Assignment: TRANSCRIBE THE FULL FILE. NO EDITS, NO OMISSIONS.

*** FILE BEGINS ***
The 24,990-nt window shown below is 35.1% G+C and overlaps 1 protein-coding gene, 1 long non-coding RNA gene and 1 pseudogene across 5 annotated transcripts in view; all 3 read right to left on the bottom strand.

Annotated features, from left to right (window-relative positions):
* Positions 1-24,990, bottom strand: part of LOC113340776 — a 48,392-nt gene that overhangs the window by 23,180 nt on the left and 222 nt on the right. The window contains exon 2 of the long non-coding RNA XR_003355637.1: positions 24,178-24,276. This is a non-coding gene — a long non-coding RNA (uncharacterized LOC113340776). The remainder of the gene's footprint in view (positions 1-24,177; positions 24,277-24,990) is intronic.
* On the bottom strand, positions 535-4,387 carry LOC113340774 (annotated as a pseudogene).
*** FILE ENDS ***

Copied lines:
The 24,990-nt window shown below is 35.1% G+C and overlaps 1 protein-coding gene, 1 long non-coding RNA gene and 1 pseudogene across 5 annotated transcripts in view; all 3 read right to left on the bottom strand.

Annotated features, from left to right (window-relative positions):
* Positions 1-24,990, bottom strand: part of LOC113340776 — a 48,392-nt gene that overhangs the window by 23,180 nt on the left and 222 nt on the right. The window contains exon 2 of the long non-coding RNA XR_003355637.1: positions 24,178-24,276. This is a non-coding gene — a long non-coding RNA (uncharacterized LOC113340776). The remainder of the gene's footprint in view (positions 1-24,177; positions 24,277-24,990) is intronic.
* On the bottom strand, positions 535-4,387 carry LOC113340774 (annotated as a pseudogene).